A Turkish architecture firm has unveiled a snake-like skyscraper for New York City that's inspired by biology.
Like something out of a sci-fi film, the "Sarcostyle Tower" by Hayri Atak Architectural Design Firm, would stand 688 feet tall and take on an amorphous and transparent "ghostly stance in the city skyline."
The building twists and turns like a coiled snake and was inspired by anatomy and cell structures, according to the designers.
"When we examine it in general, the first impressive effect is that it creates an image in the mind that is tangent to all of the other neighboring structures but does not exactly resemble any of them," the designers say.
Compared with the buildings around it, it exudes a sort of "transparent ghosty stance in the city skyline."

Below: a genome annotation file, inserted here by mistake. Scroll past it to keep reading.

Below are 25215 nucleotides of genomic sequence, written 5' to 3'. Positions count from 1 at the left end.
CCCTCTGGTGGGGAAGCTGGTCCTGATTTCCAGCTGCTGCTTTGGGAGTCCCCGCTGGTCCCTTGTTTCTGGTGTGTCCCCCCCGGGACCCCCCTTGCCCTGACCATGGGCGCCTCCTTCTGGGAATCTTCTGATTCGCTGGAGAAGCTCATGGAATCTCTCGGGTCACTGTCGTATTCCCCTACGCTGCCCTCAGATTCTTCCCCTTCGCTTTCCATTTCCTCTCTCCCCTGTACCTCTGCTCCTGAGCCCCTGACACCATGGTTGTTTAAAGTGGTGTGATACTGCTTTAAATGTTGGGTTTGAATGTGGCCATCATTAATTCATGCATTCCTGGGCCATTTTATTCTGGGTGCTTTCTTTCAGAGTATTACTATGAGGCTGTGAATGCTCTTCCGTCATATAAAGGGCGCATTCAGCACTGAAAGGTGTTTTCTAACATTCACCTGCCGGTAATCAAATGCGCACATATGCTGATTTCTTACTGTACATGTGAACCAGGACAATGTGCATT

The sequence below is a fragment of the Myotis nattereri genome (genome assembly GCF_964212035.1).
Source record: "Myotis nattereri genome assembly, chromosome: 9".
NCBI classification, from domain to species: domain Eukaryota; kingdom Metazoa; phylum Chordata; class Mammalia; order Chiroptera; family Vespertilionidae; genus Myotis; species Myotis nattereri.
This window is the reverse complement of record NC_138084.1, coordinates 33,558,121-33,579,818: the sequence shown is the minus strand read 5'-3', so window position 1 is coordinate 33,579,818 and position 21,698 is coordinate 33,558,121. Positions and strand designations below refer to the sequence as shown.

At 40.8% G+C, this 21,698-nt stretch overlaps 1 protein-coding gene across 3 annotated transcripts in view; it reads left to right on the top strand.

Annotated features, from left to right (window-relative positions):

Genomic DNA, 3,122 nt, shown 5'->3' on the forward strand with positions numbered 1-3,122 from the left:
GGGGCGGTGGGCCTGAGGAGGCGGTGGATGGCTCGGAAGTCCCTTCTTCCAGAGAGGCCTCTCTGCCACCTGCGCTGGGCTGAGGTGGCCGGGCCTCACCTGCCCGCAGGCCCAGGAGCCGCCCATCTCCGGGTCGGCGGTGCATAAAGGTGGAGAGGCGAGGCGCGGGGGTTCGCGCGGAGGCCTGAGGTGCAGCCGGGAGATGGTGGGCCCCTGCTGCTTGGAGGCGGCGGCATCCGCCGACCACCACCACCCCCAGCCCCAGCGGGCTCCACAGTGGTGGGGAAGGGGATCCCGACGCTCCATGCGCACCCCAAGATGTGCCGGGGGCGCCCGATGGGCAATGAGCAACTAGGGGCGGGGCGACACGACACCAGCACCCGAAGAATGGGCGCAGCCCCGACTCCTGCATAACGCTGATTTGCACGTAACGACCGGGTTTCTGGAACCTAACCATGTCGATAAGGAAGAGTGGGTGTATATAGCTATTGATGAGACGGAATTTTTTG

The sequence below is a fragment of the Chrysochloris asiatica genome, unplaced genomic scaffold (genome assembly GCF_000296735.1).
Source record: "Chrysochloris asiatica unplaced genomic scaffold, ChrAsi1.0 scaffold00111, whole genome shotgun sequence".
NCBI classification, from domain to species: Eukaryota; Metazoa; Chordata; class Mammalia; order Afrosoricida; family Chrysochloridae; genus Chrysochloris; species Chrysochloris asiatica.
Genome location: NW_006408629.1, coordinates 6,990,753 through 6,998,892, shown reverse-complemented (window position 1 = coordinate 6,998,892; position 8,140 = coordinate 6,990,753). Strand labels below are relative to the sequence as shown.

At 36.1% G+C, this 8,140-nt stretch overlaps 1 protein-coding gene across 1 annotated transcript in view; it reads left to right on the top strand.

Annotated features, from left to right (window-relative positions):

It's unlike any building we've seen in NYC, but isn't out of line with other buildings that have been proposed, including a massive carbon-filtering tower on Roosevelt Island and two futuristic towers in Long Island City with a waterfront pool and beach, a new ferry landing, a skating rink, a park and a theater.
Sarcostyle Tower is just a concept—Hayri Atak has dreamt up many other buildings, including a design for a cliff-edge hotel with a glass-bottomed pool in Norway.
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